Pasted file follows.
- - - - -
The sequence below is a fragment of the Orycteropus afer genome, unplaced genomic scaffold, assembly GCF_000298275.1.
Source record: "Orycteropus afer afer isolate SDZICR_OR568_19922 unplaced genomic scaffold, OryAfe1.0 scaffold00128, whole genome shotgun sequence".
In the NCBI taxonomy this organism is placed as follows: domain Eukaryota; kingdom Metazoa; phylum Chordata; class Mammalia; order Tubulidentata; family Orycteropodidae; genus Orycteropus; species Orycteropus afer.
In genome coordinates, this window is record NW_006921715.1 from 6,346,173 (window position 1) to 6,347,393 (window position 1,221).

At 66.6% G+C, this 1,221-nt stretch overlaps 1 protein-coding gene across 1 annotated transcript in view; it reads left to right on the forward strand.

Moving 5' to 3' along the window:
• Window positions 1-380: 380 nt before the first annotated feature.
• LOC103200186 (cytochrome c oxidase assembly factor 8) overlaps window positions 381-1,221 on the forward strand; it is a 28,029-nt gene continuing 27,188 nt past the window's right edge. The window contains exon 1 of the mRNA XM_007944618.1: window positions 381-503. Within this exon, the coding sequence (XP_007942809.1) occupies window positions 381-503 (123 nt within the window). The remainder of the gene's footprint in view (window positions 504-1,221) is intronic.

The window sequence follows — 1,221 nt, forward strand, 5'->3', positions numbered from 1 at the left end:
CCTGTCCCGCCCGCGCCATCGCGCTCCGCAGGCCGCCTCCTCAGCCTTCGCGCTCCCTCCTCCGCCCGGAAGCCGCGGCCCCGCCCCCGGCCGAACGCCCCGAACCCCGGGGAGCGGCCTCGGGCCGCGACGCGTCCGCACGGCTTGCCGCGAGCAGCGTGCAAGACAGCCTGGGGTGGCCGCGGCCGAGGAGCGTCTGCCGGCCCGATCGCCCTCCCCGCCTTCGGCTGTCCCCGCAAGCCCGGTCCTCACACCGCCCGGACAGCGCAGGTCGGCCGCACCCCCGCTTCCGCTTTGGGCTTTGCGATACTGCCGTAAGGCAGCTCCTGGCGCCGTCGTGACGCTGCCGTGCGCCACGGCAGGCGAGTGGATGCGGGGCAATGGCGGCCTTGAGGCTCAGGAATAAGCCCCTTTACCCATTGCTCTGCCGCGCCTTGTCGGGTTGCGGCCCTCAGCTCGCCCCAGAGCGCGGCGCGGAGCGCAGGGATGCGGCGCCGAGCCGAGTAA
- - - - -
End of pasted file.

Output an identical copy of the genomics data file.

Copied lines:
The sequence below is a fragment of the Orycteropus afer genome, unplaced genomic scaffold, assembly GCF_000298275.1.
Source record: "Orycteropus afer afer isolate SDZICR_OR568_19922 unplaced genomic scaffold, OryAfe1.0 scaffold00128, whole genome shotgun sequence".
In the NCBI taxonomy this organism is placed as follows: domain Eukaryota; kingdom Metazoa; phylum Chordata; class Mammalia; order Tubulidentata; family Orycteropodidae; genus Orycteropus; species Orycteropus afer.
In genome coordinates, this window is record NW_006921715.1 from 6,346,173 (window position 1) to 6,347,393 (window position 1,221).

At 66.6% G+C, this 1,221-nt stretch overlaps 1 protein-coding gene across 1 annotated transcript in view; it reads left to right on the forward strand.

Moving 5' to 3' along the window:
• Window positions 1-380: 380 nt before the first annotated feature.
• LOC103200186 (cytochrome c oxidase assembly factor 8) overlaps window positions 381-1,221 on the forward strand; it is a 28,029-nt gene continuing 27,188 nt past the window's right edge. The window contains exon 1 of the mRNA XM_007944618.1: window positions 381-503. Within this exon, the coding sequence (XP_007942809.1) occupies window positions 381-503 (123 nt within the window). The remainder of the gene's footprint in view (window positions 504-1,221) is intronic.

The window sequence follows — 1,221 nt, forward strand, 5'->3', positions numbered from 1 at the left end:
CCTGTCCCGCCCGCGCCATCGCGCTCCGCAGGCCGCCTCCTCAGCCTTCGCGCTCCCTCCTCCGCCCGGAAGCCGCGGCCCCGCCCCCGGCCGAACGCCCCGAACCCCGGGGAGCGGCCTCGGGCCGCGACGCGTCCGCACGGCTTGCCGCGAGCAGCGTGCAAGACAGCCTGGGGTGGCCGCGGCCGAGGAGCGTCTGCCGGCCCGATCGCCCTCCCCGCCTTCGGCTGTCCCCGCAAGCCCGGTCCTCACACCGCCCGGACAGCGCAGGTCGGCCGCACCCCCGCTTCCGCTTTGGGCTTTGCGATACTGCCGTAAGGCAGCTCCTGGCGCCGTCGTGACGCTGCCGTGCGCCACGGCAGGCGAGTGGATGCGGGGCAATGGCGGCCTTGAGGCTCAGGAATAAGCCCCTTTACCCATTGCTCTGCCGCGCCTTGTCGGGTTGCGGCCCTCAGCTCGCCCCAGAGCGCGGCGCGGAGCGCAGGGATGCGGCGCCGAGCCGAGTAA